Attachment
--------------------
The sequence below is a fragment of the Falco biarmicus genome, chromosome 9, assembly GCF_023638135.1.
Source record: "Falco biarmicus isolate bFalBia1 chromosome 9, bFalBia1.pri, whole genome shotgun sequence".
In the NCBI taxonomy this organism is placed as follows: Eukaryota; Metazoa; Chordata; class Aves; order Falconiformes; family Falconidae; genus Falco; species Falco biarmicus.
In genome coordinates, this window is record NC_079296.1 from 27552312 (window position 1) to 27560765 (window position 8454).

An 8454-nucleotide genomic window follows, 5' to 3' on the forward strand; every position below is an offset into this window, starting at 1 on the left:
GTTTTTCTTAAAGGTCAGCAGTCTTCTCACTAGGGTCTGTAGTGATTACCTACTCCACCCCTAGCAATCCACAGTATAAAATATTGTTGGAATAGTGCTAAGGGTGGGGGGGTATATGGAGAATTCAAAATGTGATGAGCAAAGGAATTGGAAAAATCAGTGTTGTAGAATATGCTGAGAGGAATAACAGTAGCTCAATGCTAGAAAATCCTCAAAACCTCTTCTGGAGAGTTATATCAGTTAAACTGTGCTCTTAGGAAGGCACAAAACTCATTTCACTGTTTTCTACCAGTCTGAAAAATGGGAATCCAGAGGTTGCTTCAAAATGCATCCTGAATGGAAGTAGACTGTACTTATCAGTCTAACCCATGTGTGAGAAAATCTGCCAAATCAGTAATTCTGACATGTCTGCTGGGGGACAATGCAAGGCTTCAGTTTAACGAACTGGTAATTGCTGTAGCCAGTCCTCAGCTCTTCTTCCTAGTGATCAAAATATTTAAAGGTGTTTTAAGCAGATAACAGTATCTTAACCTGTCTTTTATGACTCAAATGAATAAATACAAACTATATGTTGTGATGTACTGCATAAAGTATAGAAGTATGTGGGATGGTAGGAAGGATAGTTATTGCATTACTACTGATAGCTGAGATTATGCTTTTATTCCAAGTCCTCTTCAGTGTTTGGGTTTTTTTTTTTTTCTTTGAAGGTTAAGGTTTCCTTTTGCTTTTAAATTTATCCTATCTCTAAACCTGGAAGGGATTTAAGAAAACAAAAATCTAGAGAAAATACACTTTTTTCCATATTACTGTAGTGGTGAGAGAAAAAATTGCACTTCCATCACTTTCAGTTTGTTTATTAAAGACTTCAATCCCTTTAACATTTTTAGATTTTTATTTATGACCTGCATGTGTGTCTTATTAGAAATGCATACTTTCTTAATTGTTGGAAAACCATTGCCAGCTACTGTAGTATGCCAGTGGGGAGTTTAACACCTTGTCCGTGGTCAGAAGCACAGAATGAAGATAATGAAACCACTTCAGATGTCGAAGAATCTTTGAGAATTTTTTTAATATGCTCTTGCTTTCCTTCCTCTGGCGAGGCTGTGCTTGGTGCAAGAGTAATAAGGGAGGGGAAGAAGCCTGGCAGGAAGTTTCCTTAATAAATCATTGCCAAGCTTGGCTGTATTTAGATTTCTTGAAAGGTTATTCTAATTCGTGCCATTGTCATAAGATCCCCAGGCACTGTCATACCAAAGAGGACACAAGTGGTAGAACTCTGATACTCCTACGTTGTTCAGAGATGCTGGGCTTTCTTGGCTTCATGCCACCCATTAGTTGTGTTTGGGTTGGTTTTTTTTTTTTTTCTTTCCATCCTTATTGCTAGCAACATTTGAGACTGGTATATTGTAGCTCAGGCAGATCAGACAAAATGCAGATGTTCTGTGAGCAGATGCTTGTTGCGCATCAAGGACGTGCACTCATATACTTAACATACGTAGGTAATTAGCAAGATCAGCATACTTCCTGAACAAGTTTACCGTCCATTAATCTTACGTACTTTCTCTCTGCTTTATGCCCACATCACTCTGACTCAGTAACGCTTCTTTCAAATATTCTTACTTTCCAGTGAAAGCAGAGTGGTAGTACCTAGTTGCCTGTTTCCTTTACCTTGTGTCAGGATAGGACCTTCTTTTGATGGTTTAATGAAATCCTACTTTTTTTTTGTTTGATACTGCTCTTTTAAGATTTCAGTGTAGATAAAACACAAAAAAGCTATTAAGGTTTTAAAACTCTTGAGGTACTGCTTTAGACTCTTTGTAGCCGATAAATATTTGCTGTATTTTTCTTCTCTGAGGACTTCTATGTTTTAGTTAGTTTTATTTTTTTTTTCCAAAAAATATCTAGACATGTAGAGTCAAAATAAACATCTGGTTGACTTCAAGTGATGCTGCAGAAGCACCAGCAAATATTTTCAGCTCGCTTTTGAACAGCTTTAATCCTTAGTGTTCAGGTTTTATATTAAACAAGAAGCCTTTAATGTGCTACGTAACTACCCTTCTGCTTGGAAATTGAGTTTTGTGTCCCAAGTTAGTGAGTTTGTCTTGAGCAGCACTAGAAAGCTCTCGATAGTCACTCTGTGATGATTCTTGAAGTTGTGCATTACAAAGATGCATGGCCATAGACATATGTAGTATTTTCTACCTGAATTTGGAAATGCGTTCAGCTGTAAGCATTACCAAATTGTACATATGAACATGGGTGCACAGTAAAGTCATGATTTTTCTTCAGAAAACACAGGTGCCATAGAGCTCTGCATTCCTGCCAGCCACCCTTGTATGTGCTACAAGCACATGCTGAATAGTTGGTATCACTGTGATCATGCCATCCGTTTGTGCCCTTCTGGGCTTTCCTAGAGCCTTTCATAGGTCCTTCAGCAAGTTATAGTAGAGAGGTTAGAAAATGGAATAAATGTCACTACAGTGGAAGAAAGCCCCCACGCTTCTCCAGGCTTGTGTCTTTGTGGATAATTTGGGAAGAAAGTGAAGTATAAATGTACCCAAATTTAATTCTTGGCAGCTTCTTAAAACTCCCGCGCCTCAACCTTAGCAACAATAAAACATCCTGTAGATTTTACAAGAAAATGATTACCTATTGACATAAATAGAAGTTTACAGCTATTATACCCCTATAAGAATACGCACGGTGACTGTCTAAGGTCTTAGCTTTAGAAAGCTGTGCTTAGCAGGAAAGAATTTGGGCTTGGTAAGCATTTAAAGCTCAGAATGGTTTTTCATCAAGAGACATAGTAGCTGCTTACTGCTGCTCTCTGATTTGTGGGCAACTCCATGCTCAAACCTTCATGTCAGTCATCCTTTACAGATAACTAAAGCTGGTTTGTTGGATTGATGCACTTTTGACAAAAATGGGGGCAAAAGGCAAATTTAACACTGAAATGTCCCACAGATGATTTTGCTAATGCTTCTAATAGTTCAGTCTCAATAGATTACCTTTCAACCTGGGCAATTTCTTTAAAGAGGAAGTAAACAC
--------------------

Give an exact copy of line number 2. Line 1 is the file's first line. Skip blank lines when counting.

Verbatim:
Source record: "Falco biarmicus isolate bFalBia1 chromosome 9, bFalBia1.pri, whole genome shotgun sequence".